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In the Wake of the Day

So, after I went and splatted you all with my Day and all the associated giphy madness therein, I figured I ought to at least do you the courtesy of giving you an update.

I have received a genuwhine patch build of the misbehaving software, one that has not yet been made available to the shee… erm… general public. Said patch works. Precisely why this flaw was not uncovered prior to release is something I would prefer not to expound upon, simply because I don’t think the profanity filter is capable of handling that kind of outpouring.

The workplace is still not what it should be, although thank all things deific a working air conditioner was finally installed today. That should put an end to having portable units with their vents wired up to the ceiling scattered around the place, as well as the extra noise, and the discomfort that goes with being in the little corner where said portable wheel-around air conditioners do not reach.

The noise level has dropped as proper dampeners have been put in. It’s still not good but it’s bearable. As my absence from the comments would suggest, I don’t really have much energy left over after the work day. Used to be I could manage an hour or two of extra whatever if I had to (that’s before I become dangerous to myself because my coordination is shot – oh, narcolepsy, how I love thee… Not), now it’s down to about a quarter hour margin.

What I think of the building management is… unprintable. There’s some kind of alarm going off in the equipment room 3 days in 5, on average. When my employers signed the lease, building management had several months to check on all the equipment, make sure all the bracing and dampening was in place, and that it all bloody worked. Instead they wait for us to bitch about it. It should not take the a/c unit freezing over and dripping into our cube farm to get the damn thing checked out and fixed or replaced.

So color me extremely unimpressed, and change the subject so I don’t start ranting.

  1. Shudder. I have worked in some bad buildings, but those were apparently only the anteroom to Hell. I hope it’s not a long lease…

    June 21, 2018
  2. sounds like your work conditions are worse than mine.

    hope everything works out in the end

    June 21, 2018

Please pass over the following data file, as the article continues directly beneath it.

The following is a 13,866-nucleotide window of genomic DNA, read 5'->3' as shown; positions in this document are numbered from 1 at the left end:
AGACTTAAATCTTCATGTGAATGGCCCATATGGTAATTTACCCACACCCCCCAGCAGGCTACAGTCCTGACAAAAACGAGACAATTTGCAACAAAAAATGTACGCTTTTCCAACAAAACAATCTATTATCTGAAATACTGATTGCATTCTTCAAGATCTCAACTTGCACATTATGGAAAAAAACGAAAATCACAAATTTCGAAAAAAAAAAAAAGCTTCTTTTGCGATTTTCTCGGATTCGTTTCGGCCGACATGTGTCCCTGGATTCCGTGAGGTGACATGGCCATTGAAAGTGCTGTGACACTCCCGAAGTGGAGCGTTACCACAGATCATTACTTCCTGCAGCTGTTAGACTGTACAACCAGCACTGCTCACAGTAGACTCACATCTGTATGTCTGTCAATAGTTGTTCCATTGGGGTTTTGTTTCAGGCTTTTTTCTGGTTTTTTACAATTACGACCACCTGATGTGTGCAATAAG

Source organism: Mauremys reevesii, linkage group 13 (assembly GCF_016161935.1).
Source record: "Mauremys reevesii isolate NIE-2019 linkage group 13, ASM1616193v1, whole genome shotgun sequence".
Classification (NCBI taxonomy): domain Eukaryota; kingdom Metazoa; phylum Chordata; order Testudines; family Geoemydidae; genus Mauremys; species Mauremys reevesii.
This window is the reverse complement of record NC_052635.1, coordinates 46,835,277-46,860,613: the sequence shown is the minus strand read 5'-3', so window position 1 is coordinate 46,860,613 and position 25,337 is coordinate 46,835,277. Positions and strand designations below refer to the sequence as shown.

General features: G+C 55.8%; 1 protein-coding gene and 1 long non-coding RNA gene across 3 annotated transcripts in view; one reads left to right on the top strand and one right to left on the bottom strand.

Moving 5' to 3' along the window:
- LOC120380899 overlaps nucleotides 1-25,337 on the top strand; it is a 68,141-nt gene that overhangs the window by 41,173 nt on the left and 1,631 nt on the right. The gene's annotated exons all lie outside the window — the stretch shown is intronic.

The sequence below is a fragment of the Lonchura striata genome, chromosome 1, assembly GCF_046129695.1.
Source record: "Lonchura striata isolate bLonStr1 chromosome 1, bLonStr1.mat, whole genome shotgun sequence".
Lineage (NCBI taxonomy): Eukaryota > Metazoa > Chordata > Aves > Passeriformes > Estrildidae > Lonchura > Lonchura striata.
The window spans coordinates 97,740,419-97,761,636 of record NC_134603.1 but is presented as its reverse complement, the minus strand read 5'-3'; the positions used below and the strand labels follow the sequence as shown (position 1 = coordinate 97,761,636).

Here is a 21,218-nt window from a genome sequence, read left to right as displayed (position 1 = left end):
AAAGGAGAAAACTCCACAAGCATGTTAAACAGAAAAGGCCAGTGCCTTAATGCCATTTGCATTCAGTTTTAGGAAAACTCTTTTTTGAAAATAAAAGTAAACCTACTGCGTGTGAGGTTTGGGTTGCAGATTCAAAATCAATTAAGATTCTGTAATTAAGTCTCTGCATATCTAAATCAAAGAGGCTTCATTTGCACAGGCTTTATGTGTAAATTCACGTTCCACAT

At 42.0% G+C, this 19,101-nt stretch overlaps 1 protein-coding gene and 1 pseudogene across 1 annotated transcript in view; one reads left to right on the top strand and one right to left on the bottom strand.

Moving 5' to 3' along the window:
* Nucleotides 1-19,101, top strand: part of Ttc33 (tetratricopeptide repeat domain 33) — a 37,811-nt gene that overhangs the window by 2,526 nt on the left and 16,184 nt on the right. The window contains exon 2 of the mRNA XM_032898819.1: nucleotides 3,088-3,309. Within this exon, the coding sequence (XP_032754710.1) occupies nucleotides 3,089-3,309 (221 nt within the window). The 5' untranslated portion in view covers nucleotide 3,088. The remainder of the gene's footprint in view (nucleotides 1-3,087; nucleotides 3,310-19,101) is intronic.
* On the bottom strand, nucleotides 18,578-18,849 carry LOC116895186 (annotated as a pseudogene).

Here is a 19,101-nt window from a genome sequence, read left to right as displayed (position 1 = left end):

3. thephantom182 #

    “When my employers signed the lease, building management had several months to check on all the equipment, make sure all the bracing and dampening was in place, and that it all bloody worked.”

    That is what is known in the building management business as a “holiday.” A bunch of time when the space is leased and nobody is bitching at you about all the stuff that’s broken.

    The standard to which things in rental buildings are repaired is called “good enough.” That means the worker goes to the thing, makes the alarm stop by whatever means necessary, and then spends as little time/money/effort as possible on fixing the offending unit. Tighten the mounting bolts, drop of oil on the shrieking bearing, but not install a new/proper mount for example.

    If the guy comes and the renter shuts up for a couple days, that’s “good enough. Style points if Repair Guy squeezes in a smoke break during the “repair.”

    June 21, 2018
    • True story. Back in the 1960s, [Big University] had a multi-storey building erected, a model of then-modern planning and design. All went well. Until the early 2000s, when someone noticed that Problems were developing, and the floors were no longer level. The architects, bless their hearts, did not consider the fact that English and History professors—and others—have books. Lots, and lots, and lots of heavy books. In every office. An urgent memo went out to remove the books before the building broke.

      The departments were Not Amused, as you might imagine.

      June 21, 2018
  4. Draven #

    apparently they expect everyone to be wearing headphones while working.

    June 21, 2018
    • Christopher M. Chupik #

      Sorry, what was that? Didn’t hear you.

      June 21, 2018
  5. mrsizer #

    There was a tornado watch in Denver the other day. Our building management sent out an email about their “shelter and place” policy that somehow never got around to telling us where said place is. I’m certainly not staying in mostly glass 15th floor during a tornado, but having a 30 story building fall on my head doesn’t seem a lot better. Confidence inspiring, it was.

    June 21, 2018
    • thephantom182 #

      Corner of the parking garage. Corners are strong.

      June 21, 2018
    • Mary #

      Stair well. Maximum wall to roof ratio

      June 21, 2018
      • thephantom182 #

        I would freak out hard if I got stuck in a stairwell. OMFG. Claustrophobia uh oh.

        June 21, 2018

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